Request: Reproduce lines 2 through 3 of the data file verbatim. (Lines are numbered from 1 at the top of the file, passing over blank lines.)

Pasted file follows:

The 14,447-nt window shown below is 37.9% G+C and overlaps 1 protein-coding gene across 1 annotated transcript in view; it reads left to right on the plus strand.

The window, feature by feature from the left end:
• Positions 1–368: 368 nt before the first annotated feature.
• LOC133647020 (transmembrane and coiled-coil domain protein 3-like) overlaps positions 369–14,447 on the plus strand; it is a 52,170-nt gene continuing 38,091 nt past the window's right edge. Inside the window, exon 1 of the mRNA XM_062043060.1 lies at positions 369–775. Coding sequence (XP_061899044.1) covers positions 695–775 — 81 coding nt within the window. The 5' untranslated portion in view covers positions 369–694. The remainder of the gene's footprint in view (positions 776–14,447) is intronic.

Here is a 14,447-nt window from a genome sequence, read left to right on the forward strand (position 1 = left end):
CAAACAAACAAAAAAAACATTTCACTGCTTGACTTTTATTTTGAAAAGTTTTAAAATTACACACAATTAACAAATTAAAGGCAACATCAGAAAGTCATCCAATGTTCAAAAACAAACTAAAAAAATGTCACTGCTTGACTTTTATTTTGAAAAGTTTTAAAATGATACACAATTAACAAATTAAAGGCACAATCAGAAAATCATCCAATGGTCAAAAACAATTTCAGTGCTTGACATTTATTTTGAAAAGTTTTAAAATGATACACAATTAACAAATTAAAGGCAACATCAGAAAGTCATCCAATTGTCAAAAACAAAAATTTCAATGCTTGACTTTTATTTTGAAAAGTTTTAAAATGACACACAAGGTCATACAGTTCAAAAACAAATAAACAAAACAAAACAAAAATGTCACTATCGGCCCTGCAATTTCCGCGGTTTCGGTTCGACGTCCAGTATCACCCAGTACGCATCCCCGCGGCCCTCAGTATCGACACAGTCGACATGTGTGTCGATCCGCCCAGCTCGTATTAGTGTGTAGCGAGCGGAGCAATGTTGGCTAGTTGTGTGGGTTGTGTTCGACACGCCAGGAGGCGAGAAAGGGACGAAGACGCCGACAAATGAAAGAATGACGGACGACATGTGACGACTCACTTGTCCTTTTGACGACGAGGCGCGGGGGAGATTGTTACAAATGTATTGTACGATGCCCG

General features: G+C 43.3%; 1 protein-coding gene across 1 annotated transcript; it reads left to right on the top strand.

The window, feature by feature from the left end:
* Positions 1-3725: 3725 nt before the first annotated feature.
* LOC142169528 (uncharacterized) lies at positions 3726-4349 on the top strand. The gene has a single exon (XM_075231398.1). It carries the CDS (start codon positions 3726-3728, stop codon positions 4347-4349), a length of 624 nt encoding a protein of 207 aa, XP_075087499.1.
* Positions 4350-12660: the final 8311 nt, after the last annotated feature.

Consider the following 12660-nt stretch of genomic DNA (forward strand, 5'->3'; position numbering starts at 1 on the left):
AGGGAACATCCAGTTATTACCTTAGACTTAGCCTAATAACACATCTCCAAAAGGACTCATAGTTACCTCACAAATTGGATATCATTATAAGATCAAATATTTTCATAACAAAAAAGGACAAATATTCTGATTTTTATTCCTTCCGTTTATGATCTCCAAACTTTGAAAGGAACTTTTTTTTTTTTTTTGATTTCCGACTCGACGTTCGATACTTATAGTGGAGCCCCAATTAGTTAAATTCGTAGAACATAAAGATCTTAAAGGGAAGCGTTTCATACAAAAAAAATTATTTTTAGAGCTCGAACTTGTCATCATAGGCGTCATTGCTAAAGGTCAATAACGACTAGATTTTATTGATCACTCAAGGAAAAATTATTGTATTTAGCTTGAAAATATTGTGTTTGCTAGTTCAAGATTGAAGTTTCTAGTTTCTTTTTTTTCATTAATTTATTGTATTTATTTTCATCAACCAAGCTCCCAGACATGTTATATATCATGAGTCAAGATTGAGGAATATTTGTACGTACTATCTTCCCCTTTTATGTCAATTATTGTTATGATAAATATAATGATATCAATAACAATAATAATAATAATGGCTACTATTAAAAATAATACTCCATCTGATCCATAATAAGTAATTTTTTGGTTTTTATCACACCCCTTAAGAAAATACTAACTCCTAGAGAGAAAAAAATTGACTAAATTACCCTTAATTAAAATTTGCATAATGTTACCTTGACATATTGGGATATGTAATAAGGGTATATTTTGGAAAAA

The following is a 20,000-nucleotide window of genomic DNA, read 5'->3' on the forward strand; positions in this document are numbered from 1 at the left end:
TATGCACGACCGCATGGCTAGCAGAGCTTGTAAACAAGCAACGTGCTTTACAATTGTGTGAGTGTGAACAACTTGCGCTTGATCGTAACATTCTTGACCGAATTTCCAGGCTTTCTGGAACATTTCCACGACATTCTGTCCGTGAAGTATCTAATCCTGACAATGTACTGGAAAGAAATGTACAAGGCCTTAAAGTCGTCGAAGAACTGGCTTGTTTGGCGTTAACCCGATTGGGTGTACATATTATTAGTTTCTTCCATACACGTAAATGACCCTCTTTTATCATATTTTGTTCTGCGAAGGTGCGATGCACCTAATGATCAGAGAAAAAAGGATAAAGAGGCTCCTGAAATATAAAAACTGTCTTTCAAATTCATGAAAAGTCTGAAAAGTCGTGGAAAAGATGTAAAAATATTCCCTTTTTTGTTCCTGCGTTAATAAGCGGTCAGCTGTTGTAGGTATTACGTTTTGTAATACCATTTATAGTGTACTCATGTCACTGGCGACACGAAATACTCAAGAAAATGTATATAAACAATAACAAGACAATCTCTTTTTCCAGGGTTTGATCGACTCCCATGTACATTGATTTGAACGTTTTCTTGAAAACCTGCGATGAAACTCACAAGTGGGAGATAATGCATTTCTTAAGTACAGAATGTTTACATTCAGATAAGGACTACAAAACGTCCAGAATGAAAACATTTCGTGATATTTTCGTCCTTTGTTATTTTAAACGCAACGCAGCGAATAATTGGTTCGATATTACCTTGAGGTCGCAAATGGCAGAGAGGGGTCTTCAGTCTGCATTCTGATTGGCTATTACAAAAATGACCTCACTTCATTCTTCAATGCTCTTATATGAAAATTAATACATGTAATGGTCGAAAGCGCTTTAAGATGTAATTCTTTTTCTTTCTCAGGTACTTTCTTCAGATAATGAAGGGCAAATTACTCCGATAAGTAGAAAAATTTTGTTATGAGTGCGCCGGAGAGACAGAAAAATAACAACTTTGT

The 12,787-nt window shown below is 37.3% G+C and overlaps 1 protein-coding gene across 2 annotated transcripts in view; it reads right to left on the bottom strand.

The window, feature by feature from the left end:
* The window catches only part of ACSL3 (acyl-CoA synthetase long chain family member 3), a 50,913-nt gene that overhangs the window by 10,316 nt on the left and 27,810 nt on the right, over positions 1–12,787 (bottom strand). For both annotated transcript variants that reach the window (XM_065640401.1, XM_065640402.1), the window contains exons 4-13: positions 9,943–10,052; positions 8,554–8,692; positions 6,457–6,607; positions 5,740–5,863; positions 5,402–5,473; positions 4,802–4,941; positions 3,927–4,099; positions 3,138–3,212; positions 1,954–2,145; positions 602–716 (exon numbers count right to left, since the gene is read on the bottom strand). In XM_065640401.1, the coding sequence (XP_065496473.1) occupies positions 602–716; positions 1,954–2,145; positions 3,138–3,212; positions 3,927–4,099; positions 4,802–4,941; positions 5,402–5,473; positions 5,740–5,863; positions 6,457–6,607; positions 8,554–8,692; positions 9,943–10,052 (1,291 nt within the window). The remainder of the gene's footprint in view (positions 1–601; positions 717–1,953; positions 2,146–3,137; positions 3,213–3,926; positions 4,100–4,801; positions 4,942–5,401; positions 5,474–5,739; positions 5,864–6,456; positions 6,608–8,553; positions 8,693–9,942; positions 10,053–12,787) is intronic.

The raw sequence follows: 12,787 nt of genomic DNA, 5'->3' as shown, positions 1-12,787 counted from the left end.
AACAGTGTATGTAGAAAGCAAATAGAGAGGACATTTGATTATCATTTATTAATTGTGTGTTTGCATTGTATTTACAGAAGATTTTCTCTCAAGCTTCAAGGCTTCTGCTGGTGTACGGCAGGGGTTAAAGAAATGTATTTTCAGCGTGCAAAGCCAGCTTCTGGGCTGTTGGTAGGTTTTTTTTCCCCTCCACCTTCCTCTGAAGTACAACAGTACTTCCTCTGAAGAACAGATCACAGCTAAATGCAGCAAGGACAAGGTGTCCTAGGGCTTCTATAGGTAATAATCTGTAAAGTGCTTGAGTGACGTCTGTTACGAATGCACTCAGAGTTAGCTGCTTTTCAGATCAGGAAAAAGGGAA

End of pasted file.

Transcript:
The window, feature by feature from the left end:
• Positions 1–368: 368 nt before the first annotated feature.